Impact lending is a new – and important – tool REDF is employing to facilitate growth of employment social enterprises. Capital Deployment Manager Mike Gilliam talks about the goals of REDF’s new impact lending program and what has surprised him most about working with social enterprises.
For over 20 years, through a combination of grantmaking and deep technical assistance, REDF has successfully scaled employment social enterprises. Now, many of the social entrepreneurs that we support need more than just grants to continue growing – they need flexible capital in the form of loans. However, they are running into roadblocks securing loans from traditional lenders. They are either too small for a traditional commercial bank to take a chance on them, or their model is simply misunderstood.
After conversations with social entrepreneurs about their needs and the challenges they are facing, REDF realized that we are in a unique position to step in and provide that service – and educate other lenders in the process. In 2017, REDF launched an Impact Lending Program, expanding our offerings for employment social enterprises.
I am excited to serve as REDF’s first-ever Capital Deployment Manager and help build out this program. In addition to performing due diligence and executing loans, my focus is on monitoring the program to ensure that it is serving our employment social enterprises well. I am also working to codify our approach and results so that we can share our learnings and successes with other lenders. We are seeking to demonstrate to other philanthropic intermediaries, Community Development Financial Institutions (CDFIs), and traditional commercial banks that social enterprises are a smart, but historically overlooked, investment. While we are educating lenders on the field of social enterprise, we will also coach our entrepreneurs to be savvy borrowers and advise them on right times to take on debt to grow their business.
Working on an impact lending program like this is what drew me to join REDF. Previously, I worked at Credit Suisse, where I focused on capital debt markets and strategic advising for retail consumer companies. However, I developed an interest in impact investing and began to seek an opportunity to apply my financial and consulting background to social causes.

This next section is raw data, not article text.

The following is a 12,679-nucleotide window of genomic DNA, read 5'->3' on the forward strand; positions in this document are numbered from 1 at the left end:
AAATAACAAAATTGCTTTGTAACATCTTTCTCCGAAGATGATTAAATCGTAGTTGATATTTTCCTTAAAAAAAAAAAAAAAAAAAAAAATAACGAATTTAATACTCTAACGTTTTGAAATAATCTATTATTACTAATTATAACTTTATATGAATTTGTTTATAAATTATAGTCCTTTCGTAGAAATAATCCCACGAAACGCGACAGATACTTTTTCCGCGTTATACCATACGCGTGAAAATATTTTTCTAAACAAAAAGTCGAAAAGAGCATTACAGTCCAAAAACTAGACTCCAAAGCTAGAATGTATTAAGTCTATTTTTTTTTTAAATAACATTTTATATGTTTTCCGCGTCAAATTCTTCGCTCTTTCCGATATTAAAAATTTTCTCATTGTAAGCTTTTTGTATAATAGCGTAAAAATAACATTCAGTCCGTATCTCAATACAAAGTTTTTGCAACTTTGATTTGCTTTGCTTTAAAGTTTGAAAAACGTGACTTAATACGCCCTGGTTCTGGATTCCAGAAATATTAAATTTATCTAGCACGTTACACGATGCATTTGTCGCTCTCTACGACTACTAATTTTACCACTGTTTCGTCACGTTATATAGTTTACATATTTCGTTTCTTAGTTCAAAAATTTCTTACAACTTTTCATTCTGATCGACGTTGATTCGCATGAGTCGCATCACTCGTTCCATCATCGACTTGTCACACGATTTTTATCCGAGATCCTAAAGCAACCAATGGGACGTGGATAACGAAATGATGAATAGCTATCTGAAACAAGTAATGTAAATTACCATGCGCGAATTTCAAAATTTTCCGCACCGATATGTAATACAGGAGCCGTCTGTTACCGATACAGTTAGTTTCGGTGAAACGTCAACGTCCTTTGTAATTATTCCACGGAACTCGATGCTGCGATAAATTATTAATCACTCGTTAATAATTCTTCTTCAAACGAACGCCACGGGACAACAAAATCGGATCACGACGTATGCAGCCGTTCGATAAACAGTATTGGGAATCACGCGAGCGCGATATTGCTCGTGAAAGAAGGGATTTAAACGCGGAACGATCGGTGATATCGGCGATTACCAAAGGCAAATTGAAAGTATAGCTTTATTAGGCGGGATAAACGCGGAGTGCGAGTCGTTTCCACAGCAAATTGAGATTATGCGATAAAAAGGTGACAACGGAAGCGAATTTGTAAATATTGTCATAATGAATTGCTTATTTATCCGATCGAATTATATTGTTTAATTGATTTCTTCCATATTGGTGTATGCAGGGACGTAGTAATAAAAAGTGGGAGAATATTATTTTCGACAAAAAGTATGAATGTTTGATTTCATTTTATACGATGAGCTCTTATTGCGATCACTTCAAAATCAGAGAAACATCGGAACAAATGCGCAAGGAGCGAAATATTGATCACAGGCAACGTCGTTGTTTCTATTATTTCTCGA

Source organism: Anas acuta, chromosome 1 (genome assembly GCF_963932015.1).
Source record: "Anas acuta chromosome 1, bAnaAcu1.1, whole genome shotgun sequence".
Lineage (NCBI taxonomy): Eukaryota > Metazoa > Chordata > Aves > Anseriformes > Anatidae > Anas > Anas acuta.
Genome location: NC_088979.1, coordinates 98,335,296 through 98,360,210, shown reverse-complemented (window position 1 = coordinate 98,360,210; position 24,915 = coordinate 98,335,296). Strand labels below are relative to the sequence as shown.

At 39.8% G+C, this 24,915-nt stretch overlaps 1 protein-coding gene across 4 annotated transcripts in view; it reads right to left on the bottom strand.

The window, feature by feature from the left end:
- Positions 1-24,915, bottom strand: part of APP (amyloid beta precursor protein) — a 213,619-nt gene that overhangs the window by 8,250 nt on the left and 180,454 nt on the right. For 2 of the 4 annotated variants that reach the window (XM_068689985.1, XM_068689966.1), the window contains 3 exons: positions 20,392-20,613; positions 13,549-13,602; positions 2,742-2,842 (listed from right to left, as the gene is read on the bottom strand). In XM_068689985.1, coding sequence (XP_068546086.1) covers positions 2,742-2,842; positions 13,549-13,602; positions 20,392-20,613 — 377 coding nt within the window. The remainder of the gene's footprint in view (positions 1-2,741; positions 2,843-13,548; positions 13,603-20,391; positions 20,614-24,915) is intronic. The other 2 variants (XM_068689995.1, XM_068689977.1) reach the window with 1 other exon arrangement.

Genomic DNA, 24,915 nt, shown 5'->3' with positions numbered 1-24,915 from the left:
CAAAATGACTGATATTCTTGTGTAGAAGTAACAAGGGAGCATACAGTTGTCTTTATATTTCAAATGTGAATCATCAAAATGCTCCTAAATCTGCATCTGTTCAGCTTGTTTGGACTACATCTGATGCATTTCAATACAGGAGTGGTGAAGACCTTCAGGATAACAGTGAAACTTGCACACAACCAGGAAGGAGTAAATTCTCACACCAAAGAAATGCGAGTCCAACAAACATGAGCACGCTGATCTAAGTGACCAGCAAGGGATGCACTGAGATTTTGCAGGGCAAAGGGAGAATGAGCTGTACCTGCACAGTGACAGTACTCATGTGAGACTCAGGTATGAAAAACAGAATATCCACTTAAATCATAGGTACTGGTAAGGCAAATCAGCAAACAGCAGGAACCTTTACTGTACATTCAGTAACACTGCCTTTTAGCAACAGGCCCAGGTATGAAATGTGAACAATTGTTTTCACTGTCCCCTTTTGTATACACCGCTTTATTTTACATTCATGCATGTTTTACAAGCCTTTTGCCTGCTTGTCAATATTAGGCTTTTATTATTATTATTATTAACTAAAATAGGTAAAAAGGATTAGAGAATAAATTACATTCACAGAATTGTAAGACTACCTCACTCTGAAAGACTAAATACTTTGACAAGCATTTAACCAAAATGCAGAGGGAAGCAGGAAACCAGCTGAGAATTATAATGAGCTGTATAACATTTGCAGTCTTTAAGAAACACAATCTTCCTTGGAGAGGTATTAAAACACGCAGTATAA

When I joined REDF two years ago, I thought the learning curve with social enterprises would be similar to my past experience in retail consumer companies. In my time at Credit Suisse, I was able to easily discover the patterns and similarities across these companies, and it did not take long to understand the business model of a new client. But this has not been the case with the social enterprises in REDF’s portfolio. I have been continually surprised by their nuances. Two businesses could be operating in the same industry but have a completely different model because of the target population they are serving. Or, two businesses could be serving the same population but with a different theory of change. You cannot take a one size fits all approach and I learn something new from each enterprise I work with. No matter the business model, though, I am consistently impressed by social entrepreneurs’ commitment to making smart decisions that recognize the connection between business and mission.
At the REDF office, I am fortunate to work with and learn from colleagues who also appreciate and understand this connection. Our organizational commitment to a growth mindset – allowing people the opportunity to make mistakes and learn from them – has deepened this shared learning and sense of teamwork. Working at REDF and with this team has been an incredible opportunity to use my skill set and experience to focus on more than just financial outcomes.
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